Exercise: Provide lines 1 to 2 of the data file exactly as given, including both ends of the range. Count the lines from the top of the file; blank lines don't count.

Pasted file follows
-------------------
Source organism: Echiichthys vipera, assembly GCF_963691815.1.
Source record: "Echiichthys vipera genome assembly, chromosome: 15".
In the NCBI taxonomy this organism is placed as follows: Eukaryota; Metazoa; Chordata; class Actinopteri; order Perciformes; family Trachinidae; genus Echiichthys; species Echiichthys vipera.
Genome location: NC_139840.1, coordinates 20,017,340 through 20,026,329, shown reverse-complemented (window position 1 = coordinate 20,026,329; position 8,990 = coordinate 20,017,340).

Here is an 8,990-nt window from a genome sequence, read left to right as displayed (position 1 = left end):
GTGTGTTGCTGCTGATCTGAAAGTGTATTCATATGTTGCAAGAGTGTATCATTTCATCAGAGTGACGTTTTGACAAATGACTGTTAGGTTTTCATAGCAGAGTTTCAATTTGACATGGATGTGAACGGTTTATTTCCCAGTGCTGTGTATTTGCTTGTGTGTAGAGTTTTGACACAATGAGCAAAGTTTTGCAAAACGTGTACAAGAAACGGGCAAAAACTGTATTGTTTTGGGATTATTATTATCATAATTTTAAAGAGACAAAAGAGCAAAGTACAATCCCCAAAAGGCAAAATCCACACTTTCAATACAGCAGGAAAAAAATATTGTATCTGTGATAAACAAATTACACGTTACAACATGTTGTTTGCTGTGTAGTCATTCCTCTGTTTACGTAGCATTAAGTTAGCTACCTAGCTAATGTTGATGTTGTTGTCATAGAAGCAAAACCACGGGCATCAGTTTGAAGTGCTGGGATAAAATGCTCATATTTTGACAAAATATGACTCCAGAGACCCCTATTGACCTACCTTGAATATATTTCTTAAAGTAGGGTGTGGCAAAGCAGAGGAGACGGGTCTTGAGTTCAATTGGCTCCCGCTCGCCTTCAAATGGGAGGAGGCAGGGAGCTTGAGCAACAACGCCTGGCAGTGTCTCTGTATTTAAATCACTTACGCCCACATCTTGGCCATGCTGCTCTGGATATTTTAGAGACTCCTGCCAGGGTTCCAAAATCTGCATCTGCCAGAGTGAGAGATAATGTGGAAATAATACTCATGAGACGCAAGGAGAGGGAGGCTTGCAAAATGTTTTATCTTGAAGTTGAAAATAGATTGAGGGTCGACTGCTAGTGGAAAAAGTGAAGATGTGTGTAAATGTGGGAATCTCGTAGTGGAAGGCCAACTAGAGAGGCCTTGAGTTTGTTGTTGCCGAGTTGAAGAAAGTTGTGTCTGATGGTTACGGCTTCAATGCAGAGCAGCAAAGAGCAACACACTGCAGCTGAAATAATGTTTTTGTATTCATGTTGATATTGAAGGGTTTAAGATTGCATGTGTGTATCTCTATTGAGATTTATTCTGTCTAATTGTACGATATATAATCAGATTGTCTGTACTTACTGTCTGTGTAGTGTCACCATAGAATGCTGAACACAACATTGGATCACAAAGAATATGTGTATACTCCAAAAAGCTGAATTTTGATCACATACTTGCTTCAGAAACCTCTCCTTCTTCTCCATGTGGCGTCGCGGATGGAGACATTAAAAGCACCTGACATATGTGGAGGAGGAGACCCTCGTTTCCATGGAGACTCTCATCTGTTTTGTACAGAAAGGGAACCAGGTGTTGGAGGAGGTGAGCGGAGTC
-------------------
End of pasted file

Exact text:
Source organism: Echiichthys vipera, assembly GCF_963691815.1.
Source record: "Echiichthys vipera genome assembly, chromosome: 15".